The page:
An award-winning young artist has returned home to Teesside with a thought-provoking exhibit.
Middlesbrough-born Connor Shields is showcasing a unique artwork that combines hand-knitting with industrial materials as part of an event that focuses on the relationship between industry and art.
The former Fine Art student from The Northern School of Art’s Middlesbrough campus uses his art to highlight issues that he is concerned with.
Connor, who won the Yorkshire Sculpture Park Graduate Award and Residency in 2018, said that his art is influenced hugely by his home town.
“I was born and brought up in Middlesbrough and I use my art to explore and challenge the ideas of working-class masculinity and perceptions of ‘maleness’ that I grew up with and the link with the problems that toxic masculinity can cause for many men.
“Some materials and processes are traditionally associated with being male or being female and I work to combine them in my art to make them work together, I’ve previously hoisted knitting with scaffolding for instance.
“It’s unusual enough to start a conversation and that is how artists can raise issues that need to be discussed like challenging how we are taught to behave based upon our binary sex.”
Connor explained: “I use knitting within my work as it is perceived to be a domestic hobby for women in the present day, and I aim to challenge this stereotype; by being a man that is knitting.
“I juxtapose the knitting with materials that are linked with a stereotype of a ‘working man’. Materials such as bricks and scaffolding. Individually the materials have their own connotations, however, when placed together our perceptions of these materials are altered. Although the materials are contrasting, they work together harmoniously.”
Connor studied on The Northern School of Art’s Extended Diploma course in Fine Art and Design at its Green Lane campus in Middlesbrough before studying Fine Art at Leeds Arts University. Before graduating from his degree he was awarded the Yorkshire Sculpture Park’s first ever residency.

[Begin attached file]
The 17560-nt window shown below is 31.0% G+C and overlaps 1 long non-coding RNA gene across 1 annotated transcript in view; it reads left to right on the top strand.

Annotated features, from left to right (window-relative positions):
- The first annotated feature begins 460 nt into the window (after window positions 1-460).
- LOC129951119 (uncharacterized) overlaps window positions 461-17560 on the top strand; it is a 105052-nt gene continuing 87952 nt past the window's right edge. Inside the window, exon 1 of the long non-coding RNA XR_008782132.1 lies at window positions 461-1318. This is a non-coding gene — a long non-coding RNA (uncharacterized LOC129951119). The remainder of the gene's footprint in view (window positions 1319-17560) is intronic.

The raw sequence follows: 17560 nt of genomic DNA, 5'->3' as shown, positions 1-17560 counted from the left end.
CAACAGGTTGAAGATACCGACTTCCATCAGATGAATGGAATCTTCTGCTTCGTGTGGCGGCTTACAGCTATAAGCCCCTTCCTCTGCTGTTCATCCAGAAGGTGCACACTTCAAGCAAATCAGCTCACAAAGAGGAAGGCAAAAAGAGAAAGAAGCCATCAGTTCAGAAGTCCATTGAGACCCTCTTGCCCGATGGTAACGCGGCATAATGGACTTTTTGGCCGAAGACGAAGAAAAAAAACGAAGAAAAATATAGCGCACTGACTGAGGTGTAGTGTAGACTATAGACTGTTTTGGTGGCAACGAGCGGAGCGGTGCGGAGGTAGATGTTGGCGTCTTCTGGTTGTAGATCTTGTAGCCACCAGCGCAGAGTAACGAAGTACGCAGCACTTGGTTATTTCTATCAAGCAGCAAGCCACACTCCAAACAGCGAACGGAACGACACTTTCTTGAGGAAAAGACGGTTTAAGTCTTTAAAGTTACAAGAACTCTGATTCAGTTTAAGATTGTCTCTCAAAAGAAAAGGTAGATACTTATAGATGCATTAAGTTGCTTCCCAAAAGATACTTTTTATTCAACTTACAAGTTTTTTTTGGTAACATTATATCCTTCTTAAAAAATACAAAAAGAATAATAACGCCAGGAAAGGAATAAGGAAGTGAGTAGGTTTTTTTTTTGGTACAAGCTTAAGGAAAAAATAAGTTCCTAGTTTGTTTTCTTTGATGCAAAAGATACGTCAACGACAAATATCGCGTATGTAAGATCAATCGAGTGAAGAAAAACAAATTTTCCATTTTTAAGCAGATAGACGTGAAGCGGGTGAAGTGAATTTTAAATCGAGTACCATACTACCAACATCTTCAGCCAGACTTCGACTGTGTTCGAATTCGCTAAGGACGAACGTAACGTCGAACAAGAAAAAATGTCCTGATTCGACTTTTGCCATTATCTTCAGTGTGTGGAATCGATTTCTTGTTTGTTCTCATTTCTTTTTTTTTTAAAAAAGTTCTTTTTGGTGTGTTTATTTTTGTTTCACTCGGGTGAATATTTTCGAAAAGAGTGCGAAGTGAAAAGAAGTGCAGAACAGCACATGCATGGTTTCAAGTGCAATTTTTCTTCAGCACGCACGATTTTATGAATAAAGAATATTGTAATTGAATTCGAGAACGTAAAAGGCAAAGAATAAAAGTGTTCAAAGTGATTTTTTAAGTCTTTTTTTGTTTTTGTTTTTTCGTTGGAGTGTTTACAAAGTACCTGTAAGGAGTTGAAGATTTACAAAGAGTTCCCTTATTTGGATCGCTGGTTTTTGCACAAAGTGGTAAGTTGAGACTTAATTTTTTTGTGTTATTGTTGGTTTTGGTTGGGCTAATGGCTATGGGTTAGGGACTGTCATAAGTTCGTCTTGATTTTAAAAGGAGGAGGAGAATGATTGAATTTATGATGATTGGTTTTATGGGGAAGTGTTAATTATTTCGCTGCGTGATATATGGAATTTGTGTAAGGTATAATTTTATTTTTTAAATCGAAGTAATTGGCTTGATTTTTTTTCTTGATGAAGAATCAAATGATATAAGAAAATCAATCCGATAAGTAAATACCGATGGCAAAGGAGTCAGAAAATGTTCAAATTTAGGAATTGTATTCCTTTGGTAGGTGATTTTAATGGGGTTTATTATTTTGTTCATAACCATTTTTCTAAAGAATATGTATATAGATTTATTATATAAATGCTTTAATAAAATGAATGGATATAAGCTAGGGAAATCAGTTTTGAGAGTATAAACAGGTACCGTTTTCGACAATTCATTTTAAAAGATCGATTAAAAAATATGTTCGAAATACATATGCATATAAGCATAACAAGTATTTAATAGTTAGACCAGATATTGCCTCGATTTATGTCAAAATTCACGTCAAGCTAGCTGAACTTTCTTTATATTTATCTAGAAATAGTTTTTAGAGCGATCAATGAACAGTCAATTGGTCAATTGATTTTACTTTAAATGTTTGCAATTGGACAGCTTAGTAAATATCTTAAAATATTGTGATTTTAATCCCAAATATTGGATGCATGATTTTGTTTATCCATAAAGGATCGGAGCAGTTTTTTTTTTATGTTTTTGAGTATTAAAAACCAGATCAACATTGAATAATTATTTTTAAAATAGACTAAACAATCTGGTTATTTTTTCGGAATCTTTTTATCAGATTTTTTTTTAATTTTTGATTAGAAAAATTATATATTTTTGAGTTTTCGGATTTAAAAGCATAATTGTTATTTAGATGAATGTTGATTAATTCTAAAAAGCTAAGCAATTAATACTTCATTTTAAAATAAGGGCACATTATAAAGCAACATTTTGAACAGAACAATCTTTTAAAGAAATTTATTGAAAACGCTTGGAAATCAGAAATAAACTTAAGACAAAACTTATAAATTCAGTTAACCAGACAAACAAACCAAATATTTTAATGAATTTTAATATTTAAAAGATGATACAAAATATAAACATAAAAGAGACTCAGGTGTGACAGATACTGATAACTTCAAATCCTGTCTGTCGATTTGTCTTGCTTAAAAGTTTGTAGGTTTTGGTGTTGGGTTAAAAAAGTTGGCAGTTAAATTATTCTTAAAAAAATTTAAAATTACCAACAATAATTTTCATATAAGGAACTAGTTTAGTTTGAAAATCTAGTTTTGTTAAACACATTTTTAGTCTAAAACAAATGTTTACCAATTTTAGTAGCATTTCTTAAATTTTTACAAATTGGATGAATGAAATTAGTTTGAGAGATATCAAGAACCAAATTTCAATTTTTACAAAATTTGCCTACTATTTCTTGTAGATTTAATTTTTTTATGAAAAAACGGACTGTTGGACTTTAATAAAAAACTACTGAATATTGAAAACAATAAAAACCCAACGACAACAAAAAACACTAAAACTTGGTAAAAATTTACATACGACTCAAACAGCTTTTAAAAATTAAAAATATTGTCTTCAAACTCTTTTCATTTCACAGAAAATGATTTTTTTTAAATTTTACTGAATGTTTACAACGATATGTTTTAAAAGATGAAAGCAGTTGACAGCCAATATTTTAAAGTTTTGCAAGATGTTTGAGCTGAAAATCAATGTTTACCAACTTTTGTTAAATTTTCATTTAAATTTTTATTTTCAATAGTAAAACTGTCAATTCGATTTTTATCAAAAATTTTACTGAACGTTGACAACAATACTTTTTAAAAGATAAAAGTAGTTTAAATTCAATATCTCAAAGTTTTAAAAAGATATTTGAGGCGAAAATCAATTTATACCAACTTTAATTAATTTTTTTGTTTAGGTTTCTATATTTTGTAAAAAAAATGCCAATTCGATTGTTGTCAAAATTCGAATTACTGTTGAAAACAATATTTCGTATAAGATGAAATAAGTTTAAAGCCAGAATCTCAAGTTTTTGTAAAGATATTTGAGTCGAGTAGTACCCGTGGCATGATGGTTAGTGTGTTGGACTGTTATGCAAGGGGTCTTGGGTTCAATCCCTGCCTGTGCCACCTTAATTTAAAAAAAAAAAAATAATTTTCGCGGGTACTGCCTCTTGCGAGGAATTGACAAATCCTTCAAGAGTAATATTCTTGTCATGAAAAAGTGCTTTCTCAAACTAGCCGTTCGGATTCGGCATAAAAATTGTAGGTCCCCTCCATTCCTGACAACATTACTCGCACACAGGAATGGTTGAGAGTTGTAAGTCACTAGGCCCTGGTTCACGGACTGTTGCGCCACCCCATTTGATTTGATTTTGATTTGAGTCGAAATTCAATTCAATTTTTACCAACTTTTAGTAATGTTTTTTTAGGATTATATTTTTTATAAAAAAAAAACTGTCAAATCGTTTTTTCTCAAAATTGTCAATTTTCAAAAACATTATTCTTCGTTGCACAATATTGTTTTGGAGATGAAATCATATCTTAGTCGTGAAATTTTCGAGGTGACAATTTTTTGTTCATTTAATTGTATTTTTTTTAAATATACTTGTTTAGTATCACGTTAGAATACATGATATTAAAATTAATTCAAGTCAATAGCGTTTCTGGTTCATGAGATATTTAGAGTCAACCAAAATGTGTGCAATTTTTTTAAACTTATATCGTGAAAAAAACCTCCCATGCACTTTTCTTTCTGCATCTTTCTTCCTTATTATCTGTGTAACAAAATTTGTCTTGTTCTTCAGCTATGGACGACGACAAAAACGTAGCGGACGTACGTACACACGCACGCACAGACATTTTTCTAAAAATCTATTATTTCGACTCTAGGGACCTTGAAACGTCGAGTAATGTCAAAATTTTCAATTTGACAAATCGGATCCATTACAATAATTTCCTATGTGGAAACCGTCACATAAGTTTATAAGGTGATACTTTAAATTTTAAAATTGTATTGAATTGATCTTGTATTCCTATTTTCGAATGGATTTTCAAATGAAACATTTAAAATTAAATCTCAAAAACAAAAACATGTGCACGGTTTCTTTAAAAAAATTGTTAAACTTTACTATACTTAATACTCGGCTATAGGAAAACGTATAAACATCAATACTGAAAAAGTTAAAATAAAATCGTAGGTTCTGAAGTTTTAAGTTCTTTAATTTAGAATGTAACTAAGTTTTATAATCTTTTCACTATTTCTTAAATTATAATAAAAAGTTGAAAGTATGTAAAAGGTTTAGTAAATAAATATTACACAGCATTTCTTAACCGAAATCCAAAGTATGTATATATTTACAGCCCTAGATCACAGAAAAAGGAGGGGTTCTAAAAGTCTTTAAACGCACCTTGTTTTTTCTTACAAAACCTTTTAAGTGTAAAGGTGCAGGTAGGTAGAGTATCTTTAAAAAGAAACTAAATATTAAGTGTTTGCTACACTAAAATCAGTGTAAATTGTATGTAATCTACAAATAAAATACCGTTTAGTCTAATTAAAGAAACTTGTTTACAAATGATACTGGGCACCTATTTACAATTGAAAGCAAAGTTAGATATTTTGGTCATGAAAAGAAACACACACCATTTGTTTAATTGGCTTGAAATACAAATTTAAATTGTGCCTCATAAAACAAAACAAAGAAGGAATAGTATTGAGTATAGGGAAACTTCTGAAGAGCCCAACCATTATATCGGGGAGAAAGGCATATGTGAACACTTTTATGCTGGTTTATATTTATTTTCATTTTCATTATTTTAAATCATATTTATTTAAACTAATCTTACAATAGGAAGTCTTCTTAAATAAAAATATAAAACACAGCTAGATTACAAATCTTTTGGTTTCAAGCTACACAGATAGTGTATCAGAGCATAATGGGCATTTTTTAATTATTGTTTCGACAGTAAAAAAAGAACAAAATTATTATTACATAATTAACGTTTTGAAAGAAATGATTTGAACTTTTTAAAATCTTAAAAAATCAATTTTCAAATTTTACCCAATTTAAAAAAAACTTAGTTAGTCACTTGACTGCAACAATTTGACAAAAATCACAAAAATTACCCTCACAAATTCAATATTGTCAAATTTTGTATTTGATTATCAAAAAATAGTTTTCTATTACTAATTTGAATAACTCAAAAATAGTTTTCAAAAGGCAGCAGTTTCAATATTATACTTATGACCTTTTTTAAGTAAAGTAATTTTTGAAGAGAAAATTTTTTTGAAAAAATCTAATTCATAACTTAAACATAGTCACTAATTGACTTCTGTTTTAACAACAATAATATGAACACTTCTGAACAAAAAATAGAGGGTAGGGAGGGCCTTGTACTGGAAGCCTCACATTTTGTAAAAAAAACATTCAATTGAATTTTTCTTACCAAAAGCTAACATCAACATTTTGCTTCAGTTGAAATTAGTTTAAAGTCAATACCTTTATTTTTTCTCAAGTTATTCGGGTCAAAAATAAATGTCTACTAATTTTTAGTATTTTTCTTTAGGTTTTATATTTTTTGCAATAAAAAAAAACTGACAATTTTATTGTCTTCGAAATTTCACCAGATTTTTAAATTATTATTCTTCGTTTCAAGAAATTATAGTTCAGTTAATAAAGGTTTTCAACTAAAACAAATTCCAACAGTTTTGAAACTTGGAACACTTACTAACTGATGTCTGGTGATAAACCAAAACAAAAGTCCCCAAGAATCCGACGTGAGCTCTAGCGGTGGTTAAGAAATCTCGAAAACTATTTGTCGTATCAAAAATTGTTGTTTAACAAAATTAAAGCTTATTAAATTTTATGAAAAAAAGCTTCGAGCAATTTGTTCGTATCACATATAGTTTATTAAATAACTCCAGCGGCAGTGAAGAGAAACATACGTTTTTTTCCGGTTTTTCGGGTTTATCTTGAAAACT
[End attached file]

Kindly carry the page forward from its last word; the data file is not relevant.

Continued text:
The former Trinity Catholic College student added: “The only thing I really enjoyed at school was art and I always knew that I wanted to study fine art but I didn’t really know the full extent of what fine art could be until I studied at what was then Cleveland College of Art.
“The two years I spent there were two of the best years of my life. It broadened my idea of what art is and opened my mind as to what art can be. Studying at a specialist art school is so important as you are taught to focus on developing your work rather than ticking boxes to pass an exam.”
Connor’s former teacher at The Northern School of Art, Fine Art and Photography course leader, Judith Crompton, said: “Connor, and the successes of all of our hardworking alumni, are a testament to the Extended Diploma in Fine Art’s dedicated lecturing staff, whose focus is on developing knowledgeable individuals prepared for the creative industries.”
Connor’s ‘Disparity’ artwork can be seen at Platform A Gallery at Middlesbrough Railway Station until May 9th as part of ‘Major Conversations: The Industrial Narrative’.
He added: “The piece has been shown a few times in Leeds and London but this is the stand-out show for me. It’s where the work’s come from so it’s important it’s exhibited where the influences for it came from.”
‘Major Conversations: The Industrial Narrative’ is currently showing at Platform A Gallery, Middlesbrough Railway Station, Zetland Road, Middlesbrough TS1 1EG. The gallery is open Tuesday – Friday from 10am-4pm. Entry is free.
Details of the wide range of specialist skills-based creative courses offered by The Northern School of Art are available at www.northernart.ac.uk Or visit the School’s next open day at its further education campus in Middlesbrough on Saturday 15 June 2019.
Further information about Connor and his work is available at https://connorshields.com/